Sunday, June 26, 2011

Gent, Belgium

View of Gent from St. Michel's Bridge

June 19 - Gent, Belgium

After having a slight complication checking into the Gravensteen Hotel (they couldn’t find our reservation), we eventually got our room and settled in. Having endured our across-the-railroad-tracks hotel in Evreux, my intent had been to book us into a more comfortable three star hotel in the middle of the old city. Although the hotel was well situated, as it turned out our “suite” looked more like a thirty year old Hilton room with a view of the parking lot. So much for trying.

The medieval castle near our hotel

Luckily, Gent made up for our substandard hotel room in sheer beauty and history. Diane and I had been to Gent decades ago with my parents but we’d forgotten how lovely of a city it was. With the River Leie running through it, Gent is gem of a place. Steeped in history (literally dating back to the Stone Age), Gent offers many samples of old architecture. Starting right near our hotel, there is a medieval castle that looks like from the days of King Arthur.

St. Bavo cathedral

One of the cathedrals we visited, Saint Bavo, was originally build in 942 A.D. The original structure no longer exists, but parts of what we today was built around 1150 - Christopher Columbus’ adventures were yet over three centuries away!!!

We toured  a number of the historical sights, including the harbor area (known as the Graslei), the main town square, St. Michael’s bridge, a huge, old cast iron cannon, a giant bell, the old fish market and more cathedrals. We found Gent to be very pedestrian friendly, with many intriguing views and cityscapes.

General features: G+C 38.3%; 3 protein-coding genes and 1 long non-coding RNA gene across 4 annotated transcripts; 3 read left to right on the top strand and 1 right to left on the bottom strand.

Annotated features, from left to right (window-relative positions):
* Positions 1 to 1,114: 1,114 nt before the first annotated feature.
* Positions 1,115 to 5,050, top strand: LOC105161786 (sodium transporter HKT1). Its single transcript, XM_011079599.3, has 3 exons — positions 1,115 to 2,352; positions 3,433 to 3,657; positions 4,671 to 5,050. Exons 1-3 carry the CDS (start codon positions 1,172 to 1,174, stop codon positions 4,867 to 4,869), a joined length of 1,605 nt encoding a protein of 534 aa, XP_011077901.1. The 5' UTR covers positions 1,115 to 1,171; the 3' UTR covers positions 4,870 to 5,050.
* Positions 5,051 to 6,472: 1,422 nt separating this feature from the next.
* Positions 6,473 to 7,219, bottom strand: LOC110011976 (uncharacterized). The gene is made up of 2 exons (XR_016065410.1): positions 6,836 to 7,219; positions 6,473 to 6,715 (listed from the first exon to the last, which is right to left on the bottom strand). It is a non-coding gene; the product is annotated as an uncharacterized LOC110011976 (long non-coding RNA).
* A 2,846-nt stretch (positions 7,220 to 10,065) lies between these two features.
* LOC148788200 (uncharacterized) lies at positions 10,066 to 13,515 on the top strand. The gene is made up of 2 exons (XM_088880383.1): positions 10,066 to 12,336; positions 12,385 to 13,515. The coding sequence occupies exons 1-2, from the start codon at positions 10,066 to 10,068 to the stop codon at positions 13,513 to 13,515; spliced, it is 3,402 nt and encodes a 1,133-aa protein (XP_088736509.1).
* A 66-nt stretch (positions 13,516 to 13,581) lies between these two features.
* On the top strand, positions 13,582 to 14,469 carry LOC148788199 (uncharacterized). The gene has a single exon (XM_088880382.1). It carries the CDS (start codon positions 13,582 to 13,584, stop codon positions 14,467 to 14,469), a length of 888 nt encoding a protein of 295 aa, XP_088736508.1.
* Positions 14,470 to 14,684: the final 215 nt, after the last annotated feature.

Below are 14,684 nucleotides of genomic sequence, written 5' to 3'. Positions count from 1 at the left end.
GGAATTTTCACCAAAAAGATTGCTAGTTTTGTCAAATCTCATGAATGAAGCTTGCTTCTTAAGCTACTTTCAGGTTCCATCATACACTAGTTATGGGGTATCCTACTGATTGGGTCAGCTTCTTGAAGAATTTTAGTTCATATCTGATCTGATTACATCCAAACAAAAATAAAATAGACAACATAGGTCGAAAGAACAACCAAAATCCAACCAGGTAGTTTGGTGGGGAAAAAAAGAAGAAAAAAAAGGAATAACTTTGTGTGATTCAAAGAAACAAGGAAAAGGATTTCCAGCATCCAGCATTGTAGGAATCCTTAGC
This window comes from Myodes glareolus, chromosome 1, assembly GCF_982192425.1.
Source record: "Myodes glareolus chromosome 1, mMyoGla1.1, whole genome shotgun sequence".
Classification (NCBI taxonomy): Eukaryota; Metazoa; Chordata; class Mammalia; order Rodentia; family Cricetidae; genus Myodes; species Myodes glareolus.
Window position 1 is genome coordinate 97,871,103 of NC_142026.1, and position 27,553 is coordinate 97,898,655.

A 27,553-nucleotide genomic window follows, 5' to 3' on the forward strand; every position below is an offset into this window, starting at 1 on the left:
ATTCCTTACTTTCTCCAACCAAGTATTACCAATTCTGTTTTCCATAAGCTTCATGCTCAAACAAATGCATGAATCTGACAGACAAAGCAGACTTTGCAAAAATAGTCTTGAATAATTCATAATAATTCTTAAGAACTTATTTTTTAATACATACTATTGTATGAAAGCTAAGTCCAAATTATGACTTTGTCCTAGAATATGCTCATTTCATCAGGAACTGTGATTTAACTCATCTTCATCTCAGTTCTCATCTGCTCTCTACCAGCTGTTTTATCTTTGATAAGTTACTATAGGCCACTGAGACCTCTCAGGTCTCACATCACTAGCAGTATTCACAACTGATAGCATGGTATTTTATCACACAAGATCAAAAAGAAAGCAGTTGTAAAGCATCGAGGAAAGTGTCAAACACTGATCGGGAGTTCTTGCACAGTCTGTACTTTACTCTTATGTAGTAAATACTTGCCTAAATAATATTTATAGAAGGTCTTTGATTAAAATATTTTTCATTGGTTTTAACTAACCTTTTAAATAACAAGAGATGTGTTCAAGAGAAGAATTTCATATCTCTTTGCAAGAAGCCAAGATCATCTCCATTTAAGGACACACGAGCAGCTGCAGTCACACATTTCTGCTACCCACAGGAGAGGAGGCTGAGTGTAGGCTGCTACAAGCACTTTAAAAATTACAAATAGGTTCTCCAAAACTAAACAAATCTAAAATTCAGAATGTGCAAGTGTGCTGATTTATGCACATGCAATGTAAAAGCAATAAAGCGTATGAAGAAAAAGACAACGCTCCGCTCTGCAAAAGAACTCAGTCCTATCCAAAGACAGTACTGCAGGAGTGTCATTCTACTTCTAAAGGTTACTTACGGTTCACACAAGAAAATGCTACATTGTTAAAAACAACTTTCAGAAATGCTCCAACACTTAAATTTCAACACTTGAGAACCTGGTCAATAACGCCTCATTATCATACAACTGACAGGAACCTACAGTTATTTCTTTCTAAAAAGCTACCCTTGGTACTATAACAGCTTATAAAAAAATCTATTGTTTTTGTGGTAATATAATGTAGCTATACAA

Since we were in Gent on Sunday afternoon and on a Monday, museums and markets were not an option - they were closed. That was unfortunate, since Gent some very interesting museums and has one of the biggest second hand markets in Europe.

In the late afternoon, we had a glass of wine near the Leie river, in Graslei and Korenlei area. It would have been better with sunshine, but still we marveled at Gent’s unique and beautiful architectural scenery. The old port area is one of the original ports in Europe that developed as a center of commerce and trade in the days of Charlemagne. It’s pretty easy to envision the old trading ships berthing along the quay and think of all the bee hive-like activity that would have been occurring each day. 

Views of Graslei and Korenlei

Unfortunately, our stay was too short. Tuesday morning found us busily making our way through traffic out of Gent, heading for the Netherlands.   

16th century building with six dancing devils atop of it.

From the outside the Marriott Hotel looks old. But inside.... 

Drill made of Belgian chocolates

Graffiti alley

Yummy bakery with great breads